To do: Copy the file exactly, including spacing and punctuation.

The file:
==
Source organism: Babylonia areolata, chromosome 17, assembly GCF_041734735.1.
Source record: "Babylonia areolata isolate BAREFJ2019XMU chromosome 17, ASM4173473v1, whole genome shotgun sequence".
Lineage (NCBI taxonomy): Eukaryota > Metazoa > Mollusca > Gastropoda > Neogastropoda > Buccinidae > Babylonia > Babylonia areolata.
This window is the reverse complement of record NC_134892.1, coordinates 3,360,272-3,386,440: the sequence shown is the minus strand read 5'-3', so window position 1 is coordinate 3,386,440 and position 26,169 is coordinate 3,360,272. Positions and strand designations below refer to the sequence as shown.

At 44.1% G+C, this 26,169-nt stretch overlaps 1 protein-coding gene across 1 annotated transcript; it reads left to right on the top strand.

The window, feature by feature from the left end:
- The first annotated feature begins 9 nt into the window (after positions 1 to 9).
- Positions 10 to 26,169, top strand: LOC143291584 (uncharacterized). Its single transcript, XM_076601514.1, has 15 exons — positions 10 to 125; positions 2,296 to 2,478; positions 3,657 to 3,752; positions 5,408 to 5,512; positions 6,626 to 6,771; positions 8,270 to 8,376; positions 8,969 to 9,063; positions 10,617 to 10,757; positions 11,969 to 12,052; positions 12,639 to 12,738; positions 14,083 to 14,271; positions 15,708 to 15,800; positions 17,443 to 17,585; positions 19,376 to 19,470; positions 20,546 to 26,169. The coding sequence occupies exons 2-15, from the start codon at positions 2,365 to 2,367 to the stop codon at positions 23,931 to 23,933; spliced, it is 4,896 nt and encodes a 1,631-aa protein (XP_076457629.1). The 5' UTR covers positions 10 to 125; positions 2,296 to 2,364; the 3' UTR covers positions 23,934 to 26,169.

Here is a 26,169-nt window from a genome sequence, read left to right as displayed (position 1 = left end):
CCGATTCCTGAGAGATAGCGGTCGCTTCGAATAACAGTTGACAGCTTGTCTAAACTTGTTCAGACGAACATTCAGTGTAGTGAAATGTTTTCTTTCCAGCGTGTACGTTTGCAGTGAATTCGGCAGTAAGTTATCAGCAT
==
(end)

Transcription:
Source organism: Babylonia areolata, chromosome 17, assembly GCF_041734735.1.
Source record: "Babylonia areolata isolate BAREFJ2019XMU chromosome 17, ASM4173473v1, whole genome shotgun sequence".
Lineage (NCBI taxonomy): Eukaryota > Metazoa > Mollusca > Gastropoda > Neogastropoda > Buccinidae > Babylonia > Babylonia areolata.
This window is the reverse complement of record NC_134892.1, coordinates 3,360,272-3,386,440: the sequence shown is the minus strand read 5'-3', so window position 1 is coordinate 3,386,440 and position 26,169 is coordinate 3,360,272. Positions and strand designations below refer to the sequence as shown.

At 44.1% G+C, this 26,169-nt stretch overlaps 1 protein-coding gene across 1 annotated transcript; it reads left to right on the top strand.

The window, feature by feature from the left end:
- The first annotated feature begins 9 nt into the window (after positions 1 to 9).
- Positions 10 to 26,169, top strand: LOC143291584 (uncharacterized). Its single transcript, XM_076601514.1, has 15 exons — positions 10 to 125; positions 2,296 to 2,478; positions 3,657 to 3,752; positions 5,408 to 5,512; positions 6,626 to 6,771; positions 8,270 to 8,376; positions 8,969 to 9,063; positions 10,617 to 10,757; positions 11,969 to 12,052; positions 12,639 to 12,738; positions 14,083 to 14,271; positions 15,708 to 15,800; positions 17,443 to 17,585; positions 19,376 to 19,470; positions 20,546 to 26,169. The coding sequence occupies exons 2-15, from the start codon at positions 2,365 to 2,367 to the stop codon at positions 23,931 to 23,933; spliced, it is 4,896 nt and encodes a 1,631-aa protein (XP_076457629.1). The 5' UTR covers positions 10 to 125; positions 2,296 to 2,364; the 3' UTR covers positions 23,934 to 26,169.

Here is a 26,169-nt window from a genome sequence, read left to right as displayed (position 1 = left end):
CCGATTCCTGAGAGATAGCGGTCGCTTCGAATAACAGTTGACAGCTTGTCTAAACTTGTTCAGACGAACATTCAGTGTAGTGAAATGTTTTCTTTCCAGCGTGTACGTTTGCAGTGAATTCGGCAGTAAGTTATCAGCAT